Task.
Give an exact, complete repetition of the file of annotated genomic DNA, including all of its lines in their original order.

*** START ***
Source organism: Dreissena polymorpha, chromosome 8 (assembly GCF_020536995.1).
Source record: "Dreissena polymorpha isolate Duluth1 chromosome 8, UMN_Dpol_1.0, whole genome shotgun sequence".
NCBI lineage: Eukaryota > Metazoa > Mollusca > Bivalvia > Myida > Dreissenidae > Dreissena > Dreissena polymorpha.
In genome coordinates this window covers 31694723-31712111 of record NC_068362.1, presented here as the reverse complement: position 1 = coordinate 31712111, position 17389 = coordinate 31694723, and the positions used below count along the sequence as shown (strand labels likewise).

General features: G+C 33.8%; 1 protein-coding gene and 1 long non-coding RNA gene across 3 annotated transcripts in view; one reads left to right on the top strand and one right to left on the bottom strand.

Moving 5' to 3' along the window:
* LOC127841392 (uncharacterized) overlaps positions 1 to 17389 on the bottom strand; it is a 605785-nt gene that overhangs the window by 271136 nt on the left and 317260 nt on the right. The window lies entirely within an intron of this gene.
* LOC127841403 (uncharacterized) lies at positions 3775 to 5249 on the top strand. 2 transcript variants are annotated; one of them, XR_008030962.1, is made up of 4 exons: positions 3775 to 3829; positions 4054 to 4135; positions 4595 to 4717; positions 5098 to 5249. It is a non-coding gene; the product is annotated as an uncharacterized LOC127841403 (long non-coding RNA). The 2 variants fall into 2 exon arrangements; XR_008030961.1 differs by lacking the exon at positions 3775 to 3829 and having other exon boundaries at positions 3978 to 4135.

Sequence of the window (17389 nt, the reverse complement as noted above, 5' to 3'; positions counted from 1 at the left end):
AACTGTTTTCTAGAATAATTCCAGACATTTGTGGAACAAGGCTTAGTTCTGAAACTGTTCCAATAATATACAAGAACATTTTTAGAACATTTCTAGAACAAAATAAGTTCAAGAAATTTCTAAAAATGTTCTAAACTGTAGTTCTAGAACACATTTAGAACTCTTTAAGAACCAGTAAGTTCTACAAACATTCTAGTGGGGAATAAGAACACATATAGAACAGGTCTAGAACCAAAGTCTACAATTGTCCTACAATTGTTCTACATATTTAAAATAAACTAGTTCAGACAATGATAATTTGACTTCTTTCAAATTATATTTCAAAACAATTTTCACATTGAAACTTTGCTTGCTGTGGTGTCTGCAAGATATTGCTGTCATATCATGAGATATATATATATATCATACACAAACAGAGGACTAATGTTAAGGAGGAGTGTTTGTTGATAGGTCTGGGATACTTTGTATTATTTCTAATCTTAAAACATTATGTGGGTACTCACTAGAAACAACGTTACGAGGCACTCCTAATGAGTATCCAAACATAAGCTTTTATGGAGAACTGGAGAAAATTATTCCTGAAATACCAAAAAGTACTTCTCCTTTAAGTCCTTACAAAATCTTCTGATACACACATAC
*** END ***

Source organism: Dreissena polymorpha, chromosome 8 (assembly GCF_020536995.1).
Source record: "Dreissena polymorpha isolate Duluth1 chromosome 8, UMN_Dpol_1.0, whole genome shotgun sequence".
NCBI lineage: Eukaryota > Metazoa > Mollusca > Bivalvia > Myida > Dreissenidae > Dreissena > Dreissena polymorpha.
In genome coordinates this window covers 31694723-31712111 of record NC_068362.1, presented here as the reverse complement: position 1 = coordinate 31712111, position 17389 = coordinate 31694723, and the positions used below count along the sequence as shown (strand labels likewise).

General features: G+C 33.8%; 1 protein-coding gene and 1 long non-coding RNA gene across 3 annotated transcripts in view; one reads left to right on the top strand and one right to left on the bottom strand.

Moving 5' to 3' along the window:
* LOC127841392 (uncharacterized) overlaps positions 1 to 17389 on the bottom strand; it is a 605785-nt gene that overhangs the window by 271136 nt on the left and 317260 nt on the right. The window lies entirely within an intron of this gene.
* LOC127841403 (uncharacterized) lies at positions 3775 to 5249 on the top strand. 2 transcript variants are annotated; one of them, XR_008030962.1, is made up of 4 exons: positions 3775 to 3829; positions 4054 to 4135; positions 4595 to 4717; positions 5098 to 5249. It is a non-coding gene; the product is annotated as an uncharacterized LOC127841403 (long non-coding RNA). The 2 variants fall into 2 exon arrangements; XR_008030961.1 differs by lacking the exon at positions 3775 to 3829 and having other exon boundaries at positions 3978 to 4135.

Sequence of the window (17389 nt, the reverse complement as noted above, 5' to 3'; positions counted from 1 at the left end):
AACTGTTTTCTAGAATAATTCCAGACATTTGTGGAACAAGGCTTAGTTCTGAAACTGTTCCAATAATATACAAGAACATTTTTAGAACATTTCTAGAACAAAATAAGTTCAAGAAATTTCTAAAAATGTTCTAAACTGTAGTTCTAGAACACATTTAGAACTCTTTAAGAACCAGTAAGTTCTACAAACATTCTAGTGGGGAATAAGAACACATATAGAACAGGTCTAGAACCAAAGTCTACAATTGTCCTACAATTGTTCTACATATTTAAAATAAACTAGTTCAGACAATGATAATTTGACTTCTTTCAAATTATATTTCAAAACAATTTTCACATTGAAACTTTGCTTGCTGTGGTGTCTGCAAGATATTGCTGTCATATCATGAGATATATATATATATCATACACAAACAGAGGACTAATGTTAAGGAGGAGTGTTTGTTGATAGGTCTGGGATACTTTGTATTATTTCTAATCTTAAAACATTATGTGGGTACTCACTAGAAACAACGTTACGAGGCACTCCTAATGAGTATCCAAACATAAGCTTTTATGGAGAACTGGAGAAAATTATTCCTGAAATACCAAAAAGTACTTCTCCTTTAAGTCCTTACAAAATCTTCTGATACACACATAC